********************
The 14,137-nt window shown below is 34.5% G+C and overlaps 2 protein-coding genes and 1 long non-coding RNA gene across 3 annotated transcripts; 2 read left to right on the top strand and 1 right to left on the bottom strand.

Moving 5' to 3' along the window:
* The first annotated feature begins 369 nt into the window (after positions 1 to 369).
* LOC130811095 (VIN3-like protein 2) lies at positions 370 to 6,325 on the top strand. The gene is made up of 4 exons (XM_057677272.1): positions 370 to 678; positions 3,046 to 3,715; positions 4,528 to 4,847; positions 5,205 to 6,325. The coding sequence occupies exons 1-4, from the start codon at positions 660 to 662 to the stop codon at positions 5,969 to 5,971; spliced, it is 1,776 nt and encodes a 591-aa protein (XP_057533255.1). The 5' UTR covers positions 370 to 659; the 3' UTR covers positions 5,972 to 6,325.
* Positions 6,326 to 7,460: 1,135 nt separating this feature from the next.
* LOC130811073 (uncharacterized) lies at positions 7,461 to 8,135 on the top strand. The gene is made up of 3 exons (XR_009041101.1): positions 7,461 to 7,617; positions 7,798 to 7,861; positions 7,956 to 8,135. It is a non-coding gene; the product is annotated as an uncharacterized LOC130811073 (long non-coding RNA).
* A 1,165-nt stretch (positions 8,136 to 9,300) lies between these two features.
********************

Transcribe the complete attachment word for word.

The 14,137-nt window shown below is 34.5% G+C and overlaps 2 protein-coding genes and 1 long non-coding RNA gene across 3 annotated transcripts; 2 read left to right on the top strand and 1 right to left on the bottom strand.

Moving 5' to 3' along the window:
* The first annotated feature begins 369 nt into the window (after positions 1 to 369).
* LOC130811095 (VIN3-like protein 2) lies at positions 370 to 6,325 on the top strand. The gene is made up of 4 exons (XM_057677272.1): positions 370 to 678; positions 3,046 to 3,715; positions 4,528 to 4,847; positions 5,205 to 6,325. The coding sequence occupies exons 1-4, from the start codon at positions 660 to 662 to the stop codon at positions 5,969 to 5,971; spliced, it is 1,776 nt and encodes a 591-aa protein (XP_057533255.1). The 5' UTR covers positions 370 to 659; the 3' UTR covers positions 5,972 to 6,325.
* Positions 6,326 to 7,460: 1,135 nt separating this feature from the next.
* LOC130811073 (uncharacterized) lies at positions 7,461 to 8,135 on the top strand. The gene is made up of 3 exons (XR_009041101.1): positions 7,461 to 7,617; positions 7,798 to 7,861; positions 7,956 to 8,135. It is a non-coding gene; the product is annotated as an uncharacterized LOC130811073 (long non-coding RNA).
* A 1,165-nt stretch (positions 8,136 to 9,300) lies between these two features.